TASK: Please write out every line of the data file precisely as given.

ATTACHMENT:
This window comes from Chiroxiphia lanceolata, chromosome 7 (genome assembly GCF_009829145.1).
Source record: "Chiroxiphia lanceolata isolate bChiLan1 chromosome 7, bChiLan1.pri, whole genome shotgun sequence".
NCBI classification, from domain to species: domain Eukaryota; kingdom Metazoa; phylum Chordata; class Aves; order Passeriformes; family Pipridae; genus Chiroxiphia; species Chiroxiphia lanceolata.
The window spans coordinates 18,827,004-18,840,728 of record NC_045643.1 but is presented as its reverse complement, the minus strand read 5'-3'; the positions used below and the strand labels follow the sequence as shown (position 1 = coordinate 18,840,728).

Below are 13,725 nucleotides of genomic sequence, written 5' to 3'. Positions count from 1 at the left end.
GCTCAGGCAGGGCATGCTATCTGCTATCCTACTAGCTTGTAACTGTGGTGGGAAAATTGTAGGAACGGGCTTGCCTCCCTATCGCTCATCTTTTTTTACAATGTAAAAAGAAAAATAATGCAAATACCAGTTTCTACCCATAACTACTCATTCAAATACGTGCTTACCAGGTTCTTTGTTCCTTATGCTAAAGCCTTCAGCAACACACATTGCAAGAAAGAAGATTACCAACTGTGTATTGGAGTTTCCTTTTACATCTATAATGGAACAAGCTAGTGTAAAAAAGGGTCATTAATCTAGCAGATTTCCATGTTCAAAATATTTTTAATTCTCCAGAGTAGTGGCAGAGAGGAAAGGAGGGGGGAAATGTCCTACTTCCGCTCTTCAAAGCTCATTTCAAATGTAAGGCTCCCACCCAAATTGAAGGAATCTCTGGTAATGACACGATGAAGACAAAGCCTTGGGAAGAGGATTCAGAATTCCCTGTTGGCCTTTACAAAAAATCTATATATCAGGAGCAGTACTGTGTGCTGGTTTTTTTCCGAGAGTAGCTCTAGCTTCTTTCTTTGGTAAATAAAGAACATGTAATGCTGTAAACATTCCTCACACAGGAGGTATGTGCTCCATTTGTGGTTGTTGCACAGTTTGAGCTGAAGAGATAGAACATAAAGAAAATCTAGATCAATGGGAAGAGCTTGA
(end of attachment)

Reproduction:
This window comes from Chiroxiphia lanceolata, chromosome 7 (genome assembly GCF_009829145.1).
Source record: "Chiroxiphia lanceolata isolate bChiLan1 chromosome 7, bChiLan1.pri, whole genome shotgun sequence".
NCBI classification, from domain to species: domain Eukaryota; kingdom Metazoa; phylum Chordata; class Aves; order Passeriformes; family Pipridae; genus Chiroxiphia; species Chiroxiphia lanceolata.
The window spans coordinates 18,827,004-18,840,728 of record NC_045643.1 but is presented as its reverse complement, the minus strand read 5'-3'; the positions used below and the strand labels follow the sequence as shown (position 1 = coordinate 18,840,728).

Below are 13,725 nucleotides of genomic sequence, written 5' to 3'. Positions count from 1 at the left end.
GCTCAGGCAGGGCATGCTATCTGCTATCCTACTAGCTTGTAACTGTGGTGGGAAAATTGTAGGAACGGGCTTGCCTCCCTATCGCTCATCTTTTTTTACAATGTAAAAAGAAAAATAATGCAAATACCAGTTTCTACCCATAACTACTCATTCAAATACGTGCTTACCAGGTTCTTTGTTCCTTATGCTAAAGCCTTCAGCAACACACATTGCAAGAAAGAAGATTACCAACTGTGTATTGGAGTTTCCTTTTACATCTATAATGGAACAAGCTAGTGTAAAAAAGGGTCATTAATCTAGCAGATTTCCATGTTCAAAATATTTTTAATTCTCCAGAGTAGTGGCAGAGAGGAAAGGAGGGGGGAAATGTCCTACTTCCGCTCTTCAAAGCTCATTTCAAATGTAAGGCTCCCACCCAAATTGAAGGAATCTCTGGTAATGACACGATGAAGACAAAGCCTTGGGAAGAGGATTCAGAATTCCCTGTTGGCCTTTACAAAAAATCTATATATCAGGAGCAGTACTGTGTGCTGGTTTTTTTCCGAGAGTAGCTCTAGCTTCTTTCTTTGGTAAATAAAGAACATGTAATGCTGTAAACATTCCTCACACAGGAGGTATGTGCTCCATTTGTGGTTGTTGCACAGTTTGAGCTGAAGAGATAGAACATAAAGAAAATCTAGATCAATGGGAAGAGCTTGA